Paul Milgrom is the Shirley and Leonard Ely professor of Humanities and Sciences in the Department of Economics at Stanford University and professor, by courtesy, at both the Department of Management Science and Engineering and the Graduate School of Business. He is also chairman and co-founder of Auctionomics, which designs and assists bidders in high-stakes auctions.
In 2020, Milgrom was co-recipient, with Robert Wilson, of the Sveriges Riksbank Prize in Economic Sciences in Honor of Alfred Nobel “for improvements to auction theory and inventions of new auction formats.” According to the prize committee: “The new auction formats are a beautiful example of how basic research can subsequently generate inventions that benefit society. The unusual feature of this example is that the same people developed the theory and the practical applications. The Laureates’ ground-breaking research about auctions has thus been of great benefit, for buyers, sellers and society as a whole.”
Earlier in the same year, he was also named a Distinguished Fellow of the American Economic Association. According to the Distinguished Fellow citation, Milgrom “is the world’s leading auction designer, having helped design many of the auctions for radio spectrum conducted around the world in the last thirty years, including those conducted by the U.S. Federal Communications Commission (ranging from the original simultaneous multiple round auction with activity rules, to the recent incentive auction for repurposing broadcast spectrum for modern uses). His applied work in auction design and consulting has established new ways for economists to interact with the wider world. He is also a theorist of extraordinary breadth, who has provided (and still continues to provide) foundational insights not only into the theory of auctions (including his 1982 paper with Weber), but across the range of modern microeconomic theory.”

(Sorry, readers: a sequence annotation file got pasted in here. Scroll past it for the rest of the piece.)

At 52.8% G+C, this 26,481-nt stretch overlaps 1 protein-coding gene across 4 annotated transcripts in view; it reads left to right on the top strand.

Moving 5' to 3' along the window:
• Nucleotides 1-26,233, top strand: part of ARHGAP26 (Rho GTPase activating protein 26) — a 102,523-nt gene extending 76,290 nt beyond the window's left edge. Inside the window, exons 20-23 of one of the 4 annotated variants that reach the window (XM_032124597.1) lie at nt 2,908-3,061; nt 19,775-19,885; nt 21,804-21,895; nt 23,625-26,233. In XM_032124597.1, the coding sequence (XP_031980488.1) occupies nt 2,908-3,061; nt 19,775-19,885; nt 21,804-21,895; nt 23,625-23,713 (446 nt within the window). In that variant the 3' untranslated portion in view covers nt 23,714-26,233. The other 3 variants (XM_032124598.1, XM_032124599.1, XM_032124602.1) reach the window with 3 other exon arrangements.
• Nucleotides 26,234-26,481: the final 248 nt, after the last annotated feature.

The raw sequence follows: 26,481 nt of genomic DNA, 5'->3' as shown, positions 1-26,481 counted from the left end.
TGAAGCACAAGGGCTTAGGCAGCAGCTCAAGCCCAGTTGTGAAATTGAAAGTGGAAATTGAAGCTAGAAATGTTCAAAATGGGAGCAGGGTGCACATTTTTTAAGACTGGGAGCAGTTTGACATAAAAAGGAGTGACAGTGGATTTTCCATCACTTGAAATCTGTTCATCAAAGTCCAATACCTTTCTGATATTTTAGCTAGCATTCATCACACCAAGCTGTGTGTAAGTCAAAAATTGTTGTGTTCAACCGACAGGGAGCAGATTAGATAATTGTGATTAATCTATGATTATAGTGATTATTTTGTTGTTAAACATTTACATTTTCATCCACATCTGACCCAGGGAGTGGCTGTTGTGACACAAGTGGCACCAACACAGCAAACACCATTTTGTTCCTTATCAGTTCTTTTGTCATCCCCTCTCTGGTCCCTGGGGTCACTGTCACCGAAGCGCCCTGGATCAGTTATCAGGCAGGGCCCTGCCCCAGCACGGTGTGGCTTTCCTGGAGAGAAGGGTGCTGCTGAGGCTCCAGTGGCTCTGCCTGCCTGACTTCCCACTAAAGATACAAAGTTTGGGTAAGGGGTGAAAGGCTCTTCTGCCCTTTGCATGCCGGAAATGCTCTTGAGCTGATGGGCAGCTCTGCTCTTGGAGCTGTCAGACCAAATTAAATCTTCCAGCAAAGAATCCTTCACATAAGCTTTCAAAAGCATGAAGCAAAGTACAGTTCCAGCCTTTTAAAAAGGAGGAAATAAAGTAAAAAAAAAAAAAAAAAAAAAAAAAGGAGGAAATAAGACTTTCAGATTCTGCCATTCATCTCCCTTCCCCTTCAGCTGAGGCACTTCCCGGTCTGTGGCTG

Continuing, the citation notes that “His work has been widely recognized. He is a member of the National Academy of Sciences and the American Academy of Arts and Sciences. He has received major prizes, including the 2008 Nemmers Prize, the 2012 BBVA Foundation Frontiers of Knowledge Award, the 2014 Golden Goose Award (with McAfee and Wilson), the 2018 CME Group-MSRI Prize in Innovative Quantitative Applications, and the 2018 John J. Carty Award for the Advancement of Science (with Kreps and Wilson). He is the dissertation advisor of many successful economists.”